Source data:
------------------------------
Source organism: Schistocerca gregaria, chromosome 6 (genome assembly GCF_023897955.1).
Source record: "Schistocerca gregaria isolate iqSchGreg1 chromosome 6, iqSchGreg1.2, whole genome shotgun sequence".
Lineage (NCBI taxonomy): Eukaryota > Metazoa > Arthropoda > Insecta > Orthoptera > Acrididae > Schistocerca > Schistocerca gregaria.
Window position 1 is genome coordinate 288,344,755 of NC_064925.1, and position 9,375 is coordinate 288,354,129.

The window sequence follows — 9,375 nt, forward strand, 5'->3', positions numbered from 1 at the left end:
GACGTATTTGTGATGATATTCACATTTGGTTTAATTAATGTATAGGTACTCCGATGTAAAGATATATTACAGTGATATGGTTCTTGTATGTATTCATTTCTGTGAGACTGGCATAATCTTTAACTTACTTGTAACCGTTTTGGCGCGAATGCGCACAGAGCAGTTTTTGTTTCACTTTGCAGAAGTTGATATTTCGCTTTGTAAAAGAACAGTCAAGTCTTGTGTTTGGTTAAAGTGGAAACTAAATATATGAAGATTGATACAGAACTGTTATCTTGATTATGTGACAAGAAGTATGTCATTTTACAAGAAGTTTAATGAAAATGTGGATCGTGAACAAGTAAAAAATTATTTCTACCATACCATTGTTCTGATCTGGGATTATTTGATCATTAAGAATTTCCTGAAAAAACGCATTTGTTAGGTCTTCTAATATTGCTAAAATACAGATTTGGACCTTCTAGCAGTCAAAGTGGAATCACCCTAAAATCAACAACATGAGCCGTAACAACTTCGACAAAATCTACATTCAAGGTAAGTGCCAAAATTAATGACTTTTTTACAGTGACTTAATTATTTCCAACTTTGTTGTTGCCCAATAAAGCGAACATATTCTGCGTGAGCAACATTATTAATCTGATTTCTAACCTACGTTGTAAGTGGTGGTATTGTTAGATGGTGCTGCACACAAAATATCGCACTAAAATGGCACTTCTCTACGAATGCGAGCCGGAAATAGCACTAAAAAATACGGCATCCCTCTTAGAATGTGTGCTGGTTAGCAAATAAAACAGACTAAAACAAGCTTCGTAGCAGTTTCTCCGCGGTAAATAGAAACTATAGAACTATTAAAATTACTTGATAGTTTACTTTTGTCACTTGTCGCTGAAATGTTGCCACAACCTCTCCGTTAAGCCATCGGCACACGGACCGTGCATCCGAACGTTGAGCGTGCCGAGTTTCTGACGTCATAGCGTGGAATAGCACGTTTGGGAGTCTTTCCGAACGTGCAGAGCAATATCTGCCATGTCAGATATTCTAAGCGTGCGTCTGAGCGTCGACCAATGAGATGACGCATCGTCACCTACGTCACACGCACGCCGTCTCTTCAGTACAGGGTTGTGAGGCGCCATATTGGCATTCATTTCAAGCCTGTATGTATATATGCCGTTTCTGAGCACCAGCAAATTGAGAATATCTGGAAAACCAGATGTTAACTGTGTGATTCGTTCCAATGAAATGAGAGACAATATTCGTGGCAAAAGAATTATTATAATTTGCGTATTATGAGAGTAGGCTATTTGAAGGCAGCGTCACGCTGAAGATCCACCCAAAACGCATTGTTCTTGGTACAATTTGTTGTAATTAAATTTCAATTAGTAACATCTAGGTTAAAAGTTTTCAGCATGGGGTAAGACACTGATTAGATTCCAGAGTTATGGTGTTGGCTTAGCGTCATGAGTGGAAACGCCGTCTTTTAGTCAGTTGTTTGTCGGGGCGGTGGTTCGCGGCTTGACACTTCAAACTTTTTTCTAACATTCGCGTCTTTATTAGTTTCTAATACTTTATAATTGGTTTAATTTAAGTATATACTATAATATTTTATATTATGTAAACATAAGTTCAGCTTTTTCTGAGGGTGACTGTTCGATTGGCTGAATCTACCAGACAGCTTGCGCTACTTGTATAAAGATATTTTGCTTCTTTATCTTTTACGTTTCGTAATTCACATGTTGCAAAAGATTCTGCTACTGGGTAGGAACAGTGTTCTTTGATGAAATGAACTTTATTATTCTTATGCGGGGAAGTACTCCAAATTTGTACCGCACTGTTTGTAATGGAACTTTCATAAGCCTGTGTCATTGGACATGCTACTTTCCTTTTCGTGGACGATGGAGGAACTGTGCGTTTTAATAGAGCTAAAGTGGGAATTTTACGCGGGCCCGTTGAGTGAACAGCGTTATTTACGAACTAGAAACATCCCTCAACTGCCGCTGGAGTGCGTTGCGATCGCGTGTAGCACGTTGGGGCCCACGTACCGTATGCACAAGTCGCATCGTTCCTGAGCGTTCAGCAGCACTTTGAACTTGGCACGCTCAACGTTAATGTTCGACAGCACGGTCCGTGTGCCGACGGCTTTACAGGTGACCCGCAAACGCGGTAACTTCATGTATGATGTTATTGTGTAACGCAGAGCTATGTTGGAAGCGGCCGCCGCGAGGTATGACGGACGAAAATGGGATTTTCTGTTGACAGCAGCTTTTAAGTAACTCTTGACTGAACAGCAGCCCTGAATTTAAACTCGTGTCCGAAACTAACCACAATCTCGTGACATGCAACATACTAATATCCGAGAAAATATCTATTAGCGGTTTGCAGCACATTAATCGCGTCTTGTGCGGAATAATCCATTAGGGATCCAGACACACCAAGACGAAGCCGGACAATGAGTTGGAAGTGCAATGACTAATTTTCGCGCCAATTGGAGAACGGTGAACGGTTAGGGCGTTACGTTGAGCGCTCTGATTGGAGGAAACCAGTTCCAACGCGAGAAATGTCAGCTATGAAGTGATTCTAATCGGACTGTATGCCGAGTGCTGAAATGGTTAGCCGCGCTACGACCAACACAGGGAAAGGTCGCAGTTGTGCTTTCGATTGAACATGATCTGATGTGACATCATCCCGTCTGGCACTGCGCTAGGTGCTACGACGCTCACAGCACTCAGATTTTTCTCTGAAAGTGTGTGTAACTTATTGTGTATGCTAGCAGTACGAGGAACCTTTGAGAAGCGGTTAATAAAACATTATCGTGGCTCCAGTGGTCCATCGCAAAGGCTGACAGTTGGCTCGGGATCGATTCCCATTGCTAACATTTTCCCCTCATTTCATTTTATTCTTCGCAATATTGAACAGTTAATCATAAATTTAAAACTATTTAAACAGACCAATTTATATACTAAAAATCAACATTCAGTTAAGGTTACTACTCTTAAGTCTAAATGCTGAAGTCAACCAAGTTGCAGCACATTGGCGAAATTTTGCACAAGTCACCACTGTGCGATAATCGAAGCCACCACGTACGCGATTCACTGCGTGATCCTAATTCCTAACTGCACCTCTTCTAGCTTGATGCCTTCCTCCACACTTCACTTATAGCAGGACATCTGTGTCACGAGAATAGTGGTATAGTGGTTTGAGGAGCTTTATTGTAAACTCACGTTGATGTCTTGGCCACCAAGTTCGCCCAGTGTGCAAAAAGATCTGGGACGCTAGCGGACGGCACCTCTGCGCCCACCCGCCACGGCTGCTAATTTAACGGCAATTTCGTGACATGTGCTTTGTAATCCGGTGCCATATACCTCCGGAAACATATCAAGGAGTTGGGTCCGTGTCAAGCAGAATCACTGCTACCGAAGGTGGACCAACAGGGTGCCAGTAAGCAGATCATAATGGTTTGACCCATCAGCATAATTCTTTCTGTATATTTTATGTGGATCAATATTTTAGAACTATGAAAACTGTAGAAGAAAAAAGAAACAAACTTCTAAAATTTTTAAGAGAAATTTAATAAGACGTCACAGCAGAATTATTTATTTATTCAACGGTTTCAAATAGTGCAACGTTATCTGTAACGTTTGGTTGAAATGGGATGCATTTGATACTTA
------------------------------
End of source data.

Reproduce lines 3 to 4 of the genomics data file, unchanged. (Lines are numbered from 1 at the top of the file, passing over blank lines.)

Lineage (NCBI taxonomy): Eukaryota > Metazoa > Arthropoda > Insecta > Orthoptera > Acrididae > Schistocerca > Schistocerca gregaria.
Window position 1 is genome coordinate 288,344,755 of NC_064925.1, and position 9,375 is coordinate 288,354,129.